AI translations have improved markedly in the last 10 years. So-called "Machine learning" algorithms mimic the actions of the human brain's neurons and form connections between pieces of information, improving the outputs over time. From humorous baby names to horrifying paintings, AI is now capable of producing work that, while still in the uncanny valley, is at least recognisable as the type of output it is supposed to be.
Such improvements in translation AI, known as 'neural machine translation', now mean that these networks can be 'trained' in a specific domain, such as Law or Medicine. This improves accuracy and generates far better results more quickly than the machine translation of old. Clearly, a boon when life and limb are on the line.
What machines can't do (until they learn every possible story, tale, idiom and joke), is translate culture-specific references. One example, highlighted in the Economist, is of a Madrid-based legal translator who caught a crucial distinction in a criminal law translation. The Spanish word "Dolo" was translated as "wilful misconduct" - application of the law in question turned on the word "wilful". So, when "Dolo" became "Malice", the omission could have had grave consequences. Thankfully, in this case, disaster was narrowly averted.
It's not hard to see how much of a simple legal argument might be translated without too much controversy by a machine, but it is the contentious 5% of the language, on the interpretation of which cases turn in a single language, that causes problems only a human can remedy - and not just any human: in this instance it must be an expert legal translator with fluency in Spanish and English.
What does this mean for translators?
While most of the narrative around machine translation pits humans against machines, the reality is that the future of translation is a hybrid. For years now translators have utilised 'translation memory' through the use of CAT tools (that is 'computer aided translation', not furry feline), wherein any repeated segments of translation are 'remembered' during the translation - for instance particular set phrases that repeat throughout a document - thereby helping speed up the translation of a document. The material that is repeated can be automatically translated can and will be by the translation memory, and for non-specialised and non-contentious texts, neural machine translation my be applied through a 'MTPE' (Machine Translation Post Editing) process, wherein a computer has a first stab at the translation, and a human specialist edits the computer output to bring it up to an acceptable standard. In years to come, as machines 'learn' more and become more adept at machine translation we may see increasing instances of it with material requiring a human touch continuing to be handled by specialists in their field.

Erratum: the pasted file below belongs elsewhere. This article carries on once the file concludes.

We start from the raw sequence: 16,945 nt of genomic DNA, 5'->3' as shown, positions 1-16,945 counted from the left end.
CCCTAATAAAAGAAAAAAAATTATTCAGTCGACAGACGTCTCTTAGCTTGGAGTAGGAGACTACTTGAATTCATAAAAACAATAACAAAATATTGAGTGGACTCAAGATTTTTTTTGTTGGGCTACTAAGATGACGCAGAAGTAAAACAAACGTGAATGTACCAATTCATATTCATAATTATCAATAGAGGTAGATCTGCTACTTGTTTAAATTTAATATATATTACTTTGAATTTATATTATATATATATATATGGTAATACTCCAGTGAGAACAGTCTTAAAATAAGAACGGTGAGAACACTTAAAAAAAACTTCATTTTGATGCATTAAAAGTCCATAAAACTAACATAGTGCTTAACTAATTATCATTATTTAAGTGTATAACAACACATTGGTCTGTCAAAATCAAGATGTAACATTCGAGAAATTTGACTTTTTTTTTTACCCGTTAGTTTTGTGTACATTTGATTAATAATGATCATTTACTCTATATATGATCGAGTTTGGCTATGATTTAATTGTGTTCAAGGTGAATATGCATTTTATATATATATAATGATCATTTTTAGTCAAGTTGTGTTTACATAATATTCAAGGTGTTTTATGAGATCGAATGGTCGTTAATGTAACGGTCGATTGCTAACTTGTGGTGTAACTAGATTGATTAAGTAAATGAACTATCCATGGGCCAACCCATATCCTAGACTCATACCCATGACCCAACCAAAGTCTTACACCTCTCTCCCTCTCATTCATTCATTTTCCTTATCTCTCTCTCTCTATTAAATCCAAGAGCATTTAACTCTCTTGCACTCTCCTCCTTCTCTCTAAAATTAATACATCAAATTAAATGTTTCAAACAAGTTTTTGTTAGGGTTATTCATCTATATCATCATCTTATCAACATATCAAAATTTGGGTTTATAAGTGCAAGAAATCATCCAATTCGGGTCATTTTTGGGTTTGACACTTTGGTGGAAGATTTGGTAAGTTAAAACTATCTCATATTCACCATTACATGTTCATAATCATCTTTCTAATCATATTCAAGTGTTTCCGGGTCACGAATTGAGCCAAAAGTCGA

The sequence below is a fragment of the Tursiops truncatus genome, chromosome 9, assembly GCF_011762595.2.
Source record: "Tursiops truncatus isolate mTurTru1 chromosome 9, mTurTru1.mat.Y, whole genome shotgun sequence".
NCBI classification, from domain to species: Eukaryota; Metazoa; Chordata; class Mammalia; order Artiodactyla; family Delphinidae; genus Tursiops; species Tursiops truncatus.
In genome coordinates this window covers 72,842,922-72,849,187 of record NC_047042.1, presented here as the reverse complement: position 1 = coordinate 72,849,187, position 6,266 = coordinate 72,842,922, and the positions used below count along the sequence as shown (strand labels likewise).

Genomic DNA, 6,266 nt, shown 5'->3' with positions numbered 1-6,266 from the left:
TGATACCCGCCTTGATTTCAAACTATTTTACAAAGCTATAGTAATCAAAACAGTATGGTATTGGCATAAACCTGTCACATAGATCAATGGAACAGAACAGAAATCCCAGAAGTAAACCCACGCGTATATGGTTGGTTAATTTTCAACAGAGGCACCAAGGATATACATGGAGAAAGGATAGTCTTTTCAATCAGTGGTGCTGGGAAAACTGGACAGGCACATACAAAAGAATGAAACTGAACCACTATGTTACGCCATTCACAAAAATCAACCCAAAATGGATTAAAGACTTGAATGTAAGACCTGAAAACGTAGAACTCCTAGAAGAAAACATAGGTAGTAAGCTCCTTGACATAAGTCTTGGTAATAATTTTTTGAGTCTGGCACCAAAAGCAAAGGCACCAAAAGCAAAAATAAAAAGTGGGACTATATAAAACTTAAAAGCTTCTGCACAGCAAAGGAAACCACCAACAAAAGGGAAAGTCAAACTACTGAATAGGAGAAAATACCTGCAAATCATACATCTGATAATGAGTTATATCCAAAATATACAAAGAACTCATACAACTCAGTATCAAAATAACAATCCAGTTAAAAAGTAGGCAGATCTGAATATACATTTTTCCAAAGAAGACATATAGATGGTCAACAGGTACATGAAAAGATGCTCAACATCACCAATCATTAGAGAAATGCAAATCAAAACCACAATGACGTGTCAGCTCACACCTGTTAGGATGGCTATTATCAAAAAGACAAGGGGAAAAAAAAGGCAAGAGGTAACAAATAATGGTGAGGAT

We're still some way off a day where machines take over completely, thankfully. Perhaps it is only when machines make the law that they will also be able to translate it. With the news that San Francisco has now approved a law allowing Robots to use deadly force, this may be a dark day indeed! (*checks for potential references to any 'Skynet' programme*)
We only recommend using machine translation for 'gist' purposes - to get the feel for the content of a document and help decide whether a document is pertinent to a case and would need translating properly by a human specilaise. Never would we suggest ustilising machine translation for documents that require submission to an authority such as a court. Nevertheless, if gist and for internal purposes is what you need, and budget is constrained, we can help you with MTPE.
If, however, it is the services of an expert human legal translator that are needed, then you really are in the right place! IMD legal translation was formed by solicitors for solicitors. Across all legal sectors all of our translators have in-depth legal knowledge and understand how important legal and linguistic accuracy are to you, your case, and your client.
Please get in touch with us today to discuss any needs you may have.